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Don't forget this critical piece of your child's IEP

Individualized Education Programs are critical tools to ensure students with special needs get the attention and services they need in the academic setting. The plans typically specify any classroom accommodations that your child needs, annual education goals and details on the services he or she should receive from school educators and administrators.

An IEP should also address how a child will transition out of the school environment after high school. Unfortunately, this element often is overlooked. This oversight can threaten a student's independent living after high school. It can also leave him or her without suitable options for employment and education. 

Why the transition plan is so critical

A solid transition plan lays the foundation for life after high school. It helps students and their support network identify academic, professional and personal objectives and then defines the services and tools that can help a child succeed in these objectives.

Without an adequate transition plan in place, child with special needs can get lost and confused. They can find it difficult to maintain independent living. They can also lose sight of their abilities and skills.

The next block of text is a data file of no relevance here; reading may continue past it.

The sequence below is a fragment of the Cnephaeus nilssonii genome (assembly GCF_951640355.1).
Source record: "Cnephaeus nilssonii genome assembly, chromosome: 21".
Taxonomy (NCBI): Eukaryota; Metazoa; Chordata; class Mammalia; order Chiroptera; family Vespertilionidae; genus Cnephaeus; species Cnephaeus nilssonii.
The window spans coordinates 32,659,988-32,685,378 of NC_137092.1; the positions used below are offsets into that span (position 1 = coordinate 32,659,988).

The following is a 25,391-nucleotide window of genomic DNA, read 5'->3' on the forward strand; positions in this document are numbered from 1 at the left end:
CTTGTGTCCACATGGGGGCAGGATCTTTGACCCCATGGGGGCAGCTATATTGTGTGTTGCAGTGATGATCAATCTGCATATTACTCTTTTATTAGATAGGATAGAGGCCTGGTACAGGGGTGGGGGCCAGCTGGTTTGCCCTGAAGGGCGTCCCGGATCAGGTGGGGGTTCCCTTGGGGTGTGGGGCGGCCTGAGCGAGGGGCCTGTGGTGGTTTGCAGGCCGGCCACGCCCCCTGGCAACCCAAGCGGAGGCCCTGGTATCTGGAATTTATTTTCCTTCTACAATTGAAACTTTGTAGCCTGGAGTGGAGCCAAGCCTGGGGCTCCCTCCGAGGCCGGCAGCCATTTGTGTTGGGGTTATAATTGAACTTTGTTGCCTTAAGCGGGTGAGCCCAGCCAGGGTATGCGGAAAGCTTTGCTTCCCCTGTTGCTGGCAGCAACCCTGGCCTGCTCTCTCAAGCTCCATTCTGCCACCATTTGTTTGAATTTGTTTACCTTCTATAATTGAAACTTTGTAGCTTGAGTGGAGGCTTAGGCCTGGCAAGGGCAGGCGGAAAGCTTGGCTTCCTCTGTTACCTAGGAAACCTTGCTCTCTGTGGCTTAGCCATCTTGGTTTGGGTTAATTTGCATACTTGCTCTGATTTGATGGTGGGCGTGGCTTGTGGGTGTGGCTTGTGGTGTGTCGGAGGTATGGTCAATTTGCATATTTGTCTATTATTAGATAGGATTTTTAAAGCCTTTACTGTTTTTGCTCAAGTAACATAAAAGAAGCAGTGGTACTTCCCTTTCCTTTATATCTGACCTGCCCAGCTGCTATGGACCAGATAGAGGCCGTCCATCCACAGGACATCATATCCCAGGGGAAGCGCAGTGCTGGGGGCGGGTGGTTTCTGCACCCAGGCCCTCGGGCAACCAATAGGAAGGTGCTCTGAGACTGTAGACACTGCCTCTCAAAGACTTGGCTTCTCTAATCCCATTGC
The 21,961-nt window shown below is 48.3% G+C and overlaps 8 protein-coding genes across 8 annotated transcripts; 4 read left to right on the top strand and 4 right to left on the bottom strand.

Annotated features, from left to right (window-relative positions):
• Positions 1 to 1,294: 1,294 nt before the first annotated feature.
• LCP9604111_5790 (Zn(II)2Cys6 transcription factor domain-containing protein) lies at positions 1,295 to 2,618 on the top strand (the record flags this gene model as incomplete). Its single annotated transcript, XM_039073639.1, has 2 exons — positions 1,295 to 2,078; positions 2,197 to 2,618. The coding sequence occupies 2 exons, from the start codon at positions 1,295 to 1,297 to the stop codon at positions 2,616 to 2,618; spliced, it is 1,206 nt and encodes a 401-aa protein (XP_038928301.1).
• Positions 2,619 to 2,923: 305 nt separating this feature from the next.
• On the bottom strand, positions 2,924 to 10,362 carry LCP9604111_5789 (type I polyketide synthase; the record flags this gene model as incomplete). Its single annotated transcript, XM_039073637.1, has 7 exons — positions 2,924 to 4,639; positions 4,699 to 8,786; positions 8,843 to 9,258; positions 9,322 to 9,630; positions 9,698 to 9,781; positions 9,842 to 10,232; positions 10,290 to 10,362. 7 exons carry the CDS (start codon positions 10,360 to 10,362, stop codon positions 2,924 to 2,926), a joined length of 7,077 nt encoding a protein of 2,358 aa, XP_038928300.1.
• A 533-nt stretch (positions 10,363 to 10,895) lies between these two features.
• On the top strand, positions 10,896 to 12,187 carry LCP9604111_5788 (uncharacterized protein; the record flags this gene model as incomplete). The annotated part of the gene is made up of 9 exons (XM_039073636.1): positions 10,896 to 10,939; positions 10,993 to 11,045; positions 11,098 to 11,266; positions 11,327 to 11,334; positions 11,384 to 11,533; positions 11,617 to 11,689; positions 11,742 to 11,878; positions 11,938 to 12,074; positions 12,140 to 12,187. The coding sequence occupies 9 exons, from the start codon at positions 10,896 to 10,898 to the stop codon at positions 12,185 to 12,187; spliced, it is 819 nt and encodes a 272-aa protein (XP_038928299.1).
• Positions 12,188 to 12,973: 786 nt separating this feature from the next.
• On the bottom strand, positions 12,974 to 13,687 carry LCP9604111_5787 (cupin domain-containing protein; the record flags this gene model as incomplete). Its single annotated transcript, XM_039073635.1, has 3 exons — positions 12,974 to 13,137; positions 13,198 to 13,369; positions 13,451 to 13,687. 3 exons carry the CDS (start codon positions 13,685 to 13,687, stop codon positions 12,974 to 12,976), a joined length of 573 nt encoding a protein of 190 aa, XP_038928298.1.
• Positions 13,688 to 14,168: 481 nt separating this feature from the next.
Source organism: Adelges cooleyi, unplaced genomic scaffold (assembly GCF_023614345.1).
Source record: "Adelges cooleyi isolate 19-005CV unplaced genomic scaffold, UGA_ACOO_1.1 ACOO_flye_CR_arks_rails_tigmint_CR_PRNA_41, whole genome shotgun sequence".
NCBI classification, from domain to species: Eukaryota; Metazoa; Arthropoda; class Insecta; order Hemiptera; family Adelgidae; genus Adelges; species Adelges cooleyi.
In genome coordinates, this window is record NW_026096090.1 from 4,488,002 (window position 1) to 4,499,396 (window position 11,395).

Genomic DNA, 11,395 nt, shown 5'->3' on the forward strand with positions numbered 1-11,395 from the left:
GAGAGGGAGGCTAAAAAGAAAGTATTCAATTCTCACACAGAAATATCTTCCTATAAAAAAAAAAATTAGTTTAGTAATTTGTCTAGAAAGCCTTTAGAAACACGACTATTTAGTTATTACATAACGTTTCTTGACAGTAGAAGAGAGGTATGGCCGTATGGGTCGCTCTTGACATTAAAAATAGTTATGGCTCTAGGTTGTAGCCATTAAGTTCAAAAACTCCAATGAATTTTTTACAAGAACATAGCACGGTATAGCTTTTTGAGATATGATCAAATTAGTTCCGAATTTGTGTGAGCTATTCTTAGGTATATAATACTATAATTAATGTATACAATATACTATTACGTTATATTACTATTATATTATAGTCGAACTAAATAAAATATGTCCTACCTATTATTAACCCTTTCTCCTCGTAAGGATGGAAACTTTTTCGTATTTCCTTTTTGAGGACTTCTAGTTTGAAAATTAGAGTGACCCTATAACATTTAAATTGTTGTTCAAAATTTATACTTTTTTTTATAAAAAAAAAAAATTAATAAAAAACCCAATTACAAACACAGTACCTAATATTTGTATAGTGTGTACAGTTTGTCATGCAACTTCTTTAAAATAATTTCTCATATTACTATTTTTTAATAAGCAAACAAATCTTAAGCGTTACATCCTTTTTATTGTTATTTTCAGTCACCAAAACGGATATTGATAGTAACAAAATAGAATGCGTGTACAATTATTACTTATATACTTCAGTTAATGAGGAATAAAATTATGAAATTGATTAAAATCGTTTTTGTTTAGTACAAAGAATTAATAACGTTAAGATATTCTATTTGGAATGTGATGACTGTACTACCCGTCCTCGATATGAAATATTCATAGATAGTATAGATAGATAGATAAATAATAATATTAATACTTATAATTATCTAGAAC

Making a transition plan in your child's IEP

You don't need to wait until your child is ready to graduate to think about transition planning. In fact, you should start thinking about it by the time your son or daughter turns 16. 

Sadly, as noted in this Huffington Post article, transition planning is neglected for far too many students. Even when transition discussions happen, they are frequently cursory or vague, leaving significant room for a student to fall through the cracks. To avoid this, parents and educators should be diligent in helping a student translate interests and strengths into real-world goals. 

It is also important for parents to challenge any gaps or issues with noncompliance when it comes to transition plans and compliance with federal laws. 

Should any issues arise with transitions plan or any other element of an IEP, parents have the option to consult an attorney who can help them understand their legal rights and options.

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